Aapo Saask on the artist Ture Sjolander
On an island aptly named Magnetic Island off the coast of Australia, a Swedish artist lives in exile. Just like so many others in today's media-landscape, he was first praised and then brought to dust. However, he has left a lasting imprint on the world. As early as the 1960's, he made the first electronic animation. Had he been an inventor, he would have been celebrated as a genius today, but because he is a predecessor in the world of art, things are different. In that world, the great ones often have to die before they are recognized. We all know how Disney's famous cartoons were made: thousands of drawings, filmed in sequence. Even today some films are made this way. However, electronic animation has opened up a new world within the film industry and it has also made computer games and countless graphic solutions possible in business and science. Pixar, which used to be part of Lucasfilm and then sold to Steve Jobs in the lat 1980's, made the first completely computer animated film called "Andre and Wally B" in 1983. The first feature length fully animated movie was Toy Story from 1995. It was made by Pixar and distributed by Disney. Disney had already started to use computer animation in Little Mermaid from 1989, and then on through Aladdin, Lion King, Pocahontas, etc In those fantastic movies the pictures were however first drawn on paper and then scanned into computers for painting and cleanup and superimposition over painted backgrounds. Decades earlier, in 1965, Ture Sjolander’s electronically manipulated images were broadcasted by the Swedish Television (SVT). Among other things, Ture Sjolander was experimenting with the question of how much the portrait of a person could be changed before it was unrecognizable, something which has pioneered the amazing morph-technique that is used today. Gene Youngblood, who, alongside with Marshall McLuchan, is the most celebrated media-philosopher of today, devoted a whole chapter in his book Expanded Cinema, 1970, (Pre face by Buckminster-Fuller) to the experiments of the SVT. Expanded cinema means transgression of conventions as well as mind-expanding transgressions and new definitions. Sjolander’s broadcasts were not technically sophisticated, but they were ground-breaking.
The film mentioned by Youngblood is "Monument" (1968) by Ture Sjolander and Lars Weck. The other earlier televised pioneering animation were "TIME" (1965/66) by Ture Sjolander and Bror Wikstrom, and later "Space in the Brain" (1969) by Ture Sjolander, Bror Wikstrom, Sven Hoglund and Lasse Svanberg. Whereas most of the modern-day artists fade into oblivion, Ture Sjolander has found his place in the art history by the making of those films. Ture, a lad from the northern city of Sundsvall, had instant success with his opening exhibition at the Sundsvalls Museum 1961. He moved to Stockholm in the beginning of the 1960's. At an exhibition in 1964 at Karlsson Gallery his imagery upset the public so much that the gallery immediately became the trendiest place for young artists in Stockholm. In 1968, he created another scandal, when the film "Monument" was televised in most European countries. For a couple of years, Ture Sjolander was celebrated in France, Italy, Switzerland, Great Britain and the USA. In Sweden there was a lot of jealousy. The Museum of Modern Art and the National Gallery of Sweden, to name a few, bought his works, but the techniques he worked with were expensive and after a few years, he found himself without resources. Instead he started to work with celebrities such as Charlie Chaplin and Greta Garbo. They taught him that exile – mental and physical - is the only way to escape destruction for a creative genius. He moved to Australia. Ture Sjolander's works include photos, films, books, articles, textiles, tv-programs, video-installations, happenings, sculptures and paintings – all scattered around the Globe. Tracing will be a challenging and exciting task for a future detective/biographer and web-archaeologist's.But mostly, his work consists of a life of questioning and creation. This is what sets him aside as one of the great artists of the 20th century. Another forerunner in the art world, the internationally celebrated Swedish composer Ralph Lundsten, says in an interview in the magazine SEX, 5, 2004: "In those days (the 19th century), a painting could create a revolution. Today people look idly at all the thousands of exhibitions that there are.’ Hmm. Oh, really. How clever he is’, and they yawn… If I were a visual artist, and if my ambition was to create something new, I would devote myself to the possibilities of the computer." In 1974, Sherman Price of Rutt Electrophysics, wrote to the Swedish Television Company (SVT): "Video Synthesis is becoming a prominent technique in TV production here in the United States, and I think it will be interesting to give credit to your broadcasting system and personnel for achieving this historic invention." He was referring to Ture Sjolander's revolutionary work in the 1960's. No one at the SVT could at that time imagine the importance that this innovation would have for television, and hereby lost a lead position in the computer-development business. Amongst the younger generation of computer animators, few know that they have a Swedish predecessor. Many engineers were probably working away in their cellars in those days, trying to do the same thing, but Sjolander was the first person to show his results on the air. If any of you would like to have a look at the Godfather of animation, you can find a glimpse of him by googling. He did not seek to patent his inventions and he has made no money from it. However, he has made it to the history books as one of the great precursors of art - and perhaps also of technology - of the 20th century. For the past decades, Ture Sjolander has mostly lived in Australia, but he has also worked in other countries, such as Papua New Guinea and China. After a couple of decades of silence, Sjolander's groundbreaking work was shown at Fylkingen, the avant guard media and music hide out in Stockholm in the spring of 2004. In the autumn of 2004, some of his recent acrylic paintings on canvas were exhibited at the Gallery Svenshog outside of Lund, Sweden. This was to commemorate the forty years that have gone by since his last (scandalous) exhibition at Lunds Konsthall. Many artists take a pleasure in provoking the established art world. Ture Sjolander also provokes the rest of the world.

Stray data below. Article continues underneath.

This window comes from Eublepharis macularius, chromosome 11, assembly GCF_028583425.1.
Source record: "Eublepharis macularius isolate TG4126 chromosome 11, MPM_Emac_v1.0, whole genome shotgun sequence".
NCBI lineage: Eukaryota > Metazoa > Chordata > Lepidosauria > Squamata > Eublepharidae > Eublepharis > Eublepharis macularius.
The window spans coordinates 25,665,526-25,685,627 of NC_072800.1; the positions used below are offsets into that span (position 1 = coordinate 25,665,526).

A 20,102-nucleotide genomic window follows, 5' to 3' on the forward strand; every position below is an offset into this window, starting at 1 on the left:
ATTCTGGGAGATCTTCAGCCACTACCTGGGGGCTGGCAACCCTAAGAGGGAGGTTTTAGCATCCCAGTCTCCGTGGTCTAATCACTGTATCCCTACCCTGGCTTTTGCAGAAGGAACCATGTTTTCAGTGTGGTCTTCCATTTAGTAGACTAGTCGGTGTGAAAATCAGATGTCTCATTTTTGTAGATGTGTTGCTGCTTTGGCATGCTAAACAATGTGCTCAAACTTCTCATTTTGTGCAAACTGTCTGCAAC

You are art!
by Aapo Saask
"Art is in the soul of the beholder." That is the expression that I associate the most with Ture Sjolander. By reaching into the soul of the individual person, the artist contributes to the building of the collective consciousness - the spirit of our society, our cultural inheritance, our collective subconscious.